Thailand’s Famous Train Market

Talat Rom Hup

While travelling all around South East Asia, I’ve seen my fair share of markets, but the Maeklong Train Market is one that takes (the most interesting) cake.

This famous Thai market literally sits on train tracks through Maeklong and is the largest fresh seafood market in Thailand with the train passing through several times a day. The actual name is Talat Rom Hup which means the “umbrella pull down market”.


This traditional market has everything from stalls displaying fruits, veggies, meats, seafood, as well as packaged sweet snacks, clothing, and flowers.


The/My Experience

We hired a private car to drive us around through the Hotel we were staying at. I believe there are cheaper ways to get there, but this way we had the car for the entire day. The drive to Maeklong Market in the Muang Samut Songkhram District was just over an hour drive first thing in the morning (depending on Bangkok traffic). You can even ride the train and see the experience without having to shove people out of your way. A warning bell blown the train personnel announces the arrival of the slow-moving train. From this announcement, vendors pull back their merchandise (well most of it) and take down the awnings that provide shade. Hence the name!














Side note: look at all the produce still on the ground

The train’s horn is much louder as it makes its way around the corner and pulling into the station. As it passes through, it is literally a snug fit with minimum room on both sides for visitors and vendors to stand and wait for the train to go by. It was a little too close for comfort.


When the train comes through, vendors pull in their tables and take down their canopies/awnings. Some food and merchandise are even left on the ground while the train passes over top. I questioned the sanity of the product when I saw the train roll by and emitting a mist of only God (and train engineers) know what.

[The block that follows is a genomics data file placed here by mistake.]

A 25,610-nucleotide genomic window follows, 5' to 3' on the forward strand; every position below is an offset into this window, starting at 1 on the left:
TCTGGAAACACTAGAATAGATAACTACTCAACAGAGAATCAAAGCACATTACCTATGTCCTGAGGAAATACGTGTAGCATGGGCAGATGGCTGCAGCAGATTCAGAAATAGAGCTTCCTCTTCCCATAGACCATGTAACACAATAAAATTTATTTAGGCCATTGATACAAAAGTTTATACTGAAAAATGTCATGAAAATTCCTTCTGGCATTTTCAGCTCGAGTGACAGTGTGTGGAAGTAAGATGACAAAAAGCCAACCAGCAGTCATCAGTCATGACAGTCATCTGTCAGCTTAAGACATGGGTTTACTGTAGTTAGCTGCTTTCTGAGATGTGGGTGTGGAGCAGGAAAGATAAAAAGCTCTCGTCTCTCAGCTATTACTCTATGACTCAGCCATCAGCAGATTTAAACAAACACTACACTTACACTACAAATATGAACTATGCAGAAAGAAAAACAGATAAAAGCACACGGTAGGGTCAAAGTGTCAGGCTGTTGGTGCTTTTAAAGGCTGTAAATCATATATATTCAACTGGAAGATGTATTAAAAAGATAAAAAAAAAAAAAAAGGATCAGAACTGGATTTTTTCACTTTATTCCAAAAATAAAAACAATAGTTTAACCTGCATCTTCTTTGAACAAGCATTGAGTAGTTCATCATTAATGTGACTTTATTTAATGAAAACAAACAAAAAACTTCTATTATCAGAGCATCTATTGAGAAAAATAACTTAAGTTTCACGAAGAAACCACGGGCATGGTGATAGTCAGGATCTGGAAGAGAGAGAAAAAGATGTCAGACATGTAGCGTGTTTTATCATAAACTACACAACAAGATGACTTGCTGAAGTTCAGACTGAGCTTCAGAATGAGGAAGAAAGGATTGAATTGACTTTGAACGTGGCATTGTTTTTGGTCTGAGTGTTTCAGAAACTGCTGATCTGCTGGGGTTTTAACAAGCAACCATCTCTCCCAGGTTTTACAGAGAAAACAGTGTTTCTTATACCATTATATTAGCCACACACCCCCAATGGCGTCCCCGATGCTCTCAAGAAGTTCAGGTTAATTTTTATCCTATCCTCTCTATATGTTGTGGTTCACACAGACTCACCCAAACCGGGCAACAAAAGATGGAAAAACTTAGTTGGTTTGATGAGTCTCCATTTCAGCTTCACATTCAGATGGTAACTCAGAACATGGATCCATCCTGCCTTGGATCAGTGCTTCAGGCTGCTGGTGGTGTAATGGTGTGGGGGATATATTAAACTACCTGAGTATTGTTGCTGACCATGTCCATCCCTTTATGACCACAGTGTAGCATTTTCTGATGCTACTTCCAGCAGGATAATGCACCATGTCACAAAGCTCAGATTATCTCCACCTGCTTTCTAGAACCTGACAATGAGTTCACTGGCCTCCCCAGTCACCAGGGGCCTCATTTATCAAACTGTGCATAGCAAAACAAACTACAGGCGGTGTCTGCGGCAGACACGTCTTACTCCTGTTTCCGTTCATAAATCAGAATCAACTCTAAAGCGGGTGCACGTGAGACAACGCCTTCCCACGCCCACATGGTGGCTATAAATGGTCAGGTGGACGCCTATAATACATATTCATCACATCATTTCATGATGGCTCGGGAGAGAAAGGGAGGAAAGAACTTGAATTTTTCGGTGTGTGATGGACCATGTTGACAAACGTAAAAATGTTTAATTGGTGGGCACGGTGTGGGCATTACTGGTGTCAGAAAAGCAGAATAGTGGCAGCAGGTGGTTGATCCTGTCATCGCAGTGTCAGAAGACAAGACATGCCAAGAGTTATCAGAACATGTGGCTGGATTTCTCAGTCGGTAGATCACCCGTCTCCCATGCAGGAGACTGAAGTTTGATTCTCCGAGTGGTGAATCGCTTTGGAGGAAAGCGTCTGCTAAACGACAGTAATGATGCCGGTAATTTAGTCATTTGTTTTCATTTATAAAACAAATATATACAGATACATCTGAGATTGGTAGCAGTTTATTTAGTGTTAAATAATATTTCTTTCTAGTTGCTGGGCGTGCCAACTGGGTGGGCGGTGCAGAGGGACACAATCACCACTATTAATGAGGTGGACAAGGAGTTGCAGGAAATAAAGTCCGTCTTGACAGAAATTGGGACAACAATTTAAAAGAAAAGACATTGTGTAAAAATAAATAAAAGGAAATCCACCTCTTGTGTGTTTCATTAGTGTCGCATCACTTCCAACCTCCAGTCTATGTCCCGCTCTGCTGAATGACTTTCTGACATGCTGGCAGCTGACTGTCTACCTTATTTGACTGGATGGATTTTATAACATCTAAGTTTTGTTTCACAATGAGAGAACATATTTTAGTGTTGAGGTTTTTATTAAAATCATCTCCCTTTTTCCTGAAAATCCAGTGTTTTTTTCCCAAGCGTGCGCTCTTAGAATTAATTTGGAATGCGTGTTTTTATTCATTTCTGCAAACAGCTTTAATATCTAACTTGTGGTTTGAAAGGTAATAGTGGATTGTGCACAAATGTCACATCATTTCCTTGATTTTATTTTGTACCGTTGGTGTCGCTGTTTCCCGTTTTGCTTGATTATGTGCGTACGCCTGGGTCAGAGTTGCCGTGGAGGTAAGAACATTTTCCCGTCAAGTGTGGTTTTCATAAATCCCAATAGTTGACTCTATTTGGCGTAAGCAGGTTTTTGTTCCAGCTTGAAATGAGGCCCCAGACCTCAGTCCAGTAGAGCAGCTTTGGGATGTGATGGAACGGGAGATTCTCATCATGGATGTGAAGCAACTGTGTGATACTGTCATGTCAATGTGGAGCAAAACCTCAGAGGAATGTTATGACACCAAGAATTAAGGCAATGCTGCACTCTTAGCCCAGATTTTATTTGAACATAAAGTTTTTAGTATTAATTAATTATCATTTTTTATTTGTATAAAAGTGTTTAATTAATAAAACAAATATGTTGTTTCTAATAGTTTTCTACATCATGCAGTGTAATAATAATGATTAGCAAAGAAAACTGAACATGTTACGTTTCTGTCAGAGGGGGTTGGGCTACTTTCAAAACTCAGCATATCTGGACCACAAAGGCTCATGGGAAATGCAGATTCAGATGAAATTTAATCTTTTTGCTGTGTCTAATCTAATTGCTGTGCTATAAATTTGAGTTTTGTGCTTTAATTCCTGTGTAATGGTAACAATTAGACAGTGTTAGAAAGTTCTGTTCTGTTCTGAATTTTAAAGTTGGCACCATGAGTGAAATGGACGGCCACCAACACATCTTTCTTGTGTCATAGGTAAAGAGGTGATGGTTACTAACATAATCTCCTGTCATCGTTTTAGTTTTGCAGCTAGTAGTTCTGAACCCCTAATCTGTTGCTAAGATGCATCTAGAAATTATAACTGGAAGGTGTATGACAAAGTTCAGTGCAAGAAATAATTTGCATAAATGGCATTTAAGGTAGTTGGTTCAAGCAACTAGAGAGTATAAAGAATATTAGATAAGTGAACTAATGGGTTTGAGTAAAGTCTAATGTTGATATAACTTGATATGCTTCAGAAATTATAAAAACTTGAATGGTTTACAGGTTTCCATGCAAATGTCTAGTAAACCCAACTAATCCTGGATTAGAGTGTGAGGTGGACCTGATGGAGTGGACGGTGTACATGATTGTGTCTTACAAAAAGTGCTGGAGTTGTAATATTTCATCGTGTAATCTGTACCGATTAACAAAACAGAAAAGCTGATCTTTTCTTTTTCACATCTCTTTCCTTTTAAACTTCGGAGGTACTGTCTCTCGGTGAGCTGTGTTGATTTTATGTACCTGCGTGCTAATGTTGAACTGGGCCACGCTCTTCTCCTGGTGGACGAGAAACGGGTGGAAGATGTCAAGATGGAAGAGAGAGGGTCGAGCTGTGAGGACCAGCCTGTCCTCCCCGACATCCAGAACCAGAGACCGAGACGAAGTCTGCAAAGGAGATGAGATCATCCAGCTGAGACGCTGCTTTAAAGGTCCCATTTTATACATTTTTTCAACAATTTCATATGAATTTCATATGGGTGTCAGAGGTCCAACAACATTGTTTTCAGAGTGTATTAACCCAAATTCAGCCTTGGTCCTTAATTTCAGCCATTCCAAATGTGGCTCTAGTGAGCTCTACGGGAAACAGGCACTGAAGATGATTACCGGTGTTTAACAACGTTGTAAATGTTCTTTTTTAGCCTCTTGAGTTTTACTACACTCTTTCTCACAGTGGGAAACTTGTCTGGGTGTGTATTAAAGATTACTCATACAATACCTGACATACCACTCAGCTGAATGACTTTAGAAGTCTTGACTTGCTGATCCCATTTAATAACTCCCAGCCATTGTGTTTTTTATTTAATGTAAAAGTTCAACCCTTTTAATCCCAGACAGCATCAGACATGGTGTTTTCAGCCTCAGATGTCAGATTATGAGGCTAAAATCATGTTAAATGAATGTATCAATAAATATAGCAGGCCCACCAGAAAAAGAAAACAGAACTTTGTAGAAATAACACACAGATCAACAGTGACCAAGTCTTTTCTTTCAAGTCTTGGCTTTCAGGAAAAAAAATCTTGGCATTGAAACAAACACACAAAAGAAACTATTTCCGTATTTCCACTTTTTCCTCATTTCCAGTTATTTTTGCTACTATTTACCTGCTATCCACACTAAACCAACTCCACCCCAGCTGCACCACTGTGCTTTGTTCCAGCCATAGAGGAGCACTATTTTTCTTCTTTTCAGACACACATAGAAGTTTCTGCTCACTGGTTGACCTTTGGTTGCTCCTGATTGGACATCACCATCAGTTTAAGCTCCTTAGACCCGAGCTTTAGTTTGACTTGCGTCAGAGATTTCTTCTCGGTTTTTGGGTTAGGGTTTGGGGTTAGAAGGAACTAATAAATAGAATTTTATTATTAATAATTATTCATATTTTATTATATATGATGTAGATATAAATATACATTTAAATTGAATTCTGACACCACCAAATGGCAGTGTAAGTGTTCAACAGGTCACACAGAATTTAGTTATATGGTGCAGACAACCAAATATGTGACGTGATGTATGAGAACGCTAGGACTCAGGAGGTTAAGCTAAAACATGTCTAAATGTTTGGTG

As it passed, the vendors quite gracefully once again got back to work. In the blink of an eye, everything went back to normal. The awnings were up to provide shade from the intense heat of the sun, while consumers made bargains with vendors, and the tourists took selfies to document the unique experience.


Check out my experience below.


Listed below are some tips and warnings that I suggest about the attraction and what to expect while you visit.


Tip#1: Go early! The earlier you go, the less people you have to fight through.
Tip #2: Walk the Market. If you want the best pictures without having to body check people out of the way, walk along the tracks. The farther you go, fewer tourists you have to fight through.
Tip #3: Very crowded. If you or someone your travelling with has difficulty walking, beware. It is really cramped and has limited space to move around.


Warning #1: It can become very crowded so beware and mindful of the product low to the ground. you will get yelled at if you’re not careful.
Warning #2: Even though its a slow moving train, it is still a train! Don’t be stupid in trying to get the perfect shot. The train won’t stop for you or your big head!
So if you’re in the mood for shopping for some fruits, veggies, meats, seafood, as well as sweet snacks, clothing, and flowers, then this is the place for you. This one of a kind experience is easy enough to access from Bangkok and will provide you with fantastic pictures and one hell of a story.

To survive full day excursions in Thailand, read my upcoming post on Surviving South East Asia for information, along with tips and tricks to prepare you for the unexpected.If you want something with a little less walking and without the fear of being smushed, the floating market is close by.

If you’ve been there or are planning to go, let me know in the comments below. I would love to hear about your adventures.


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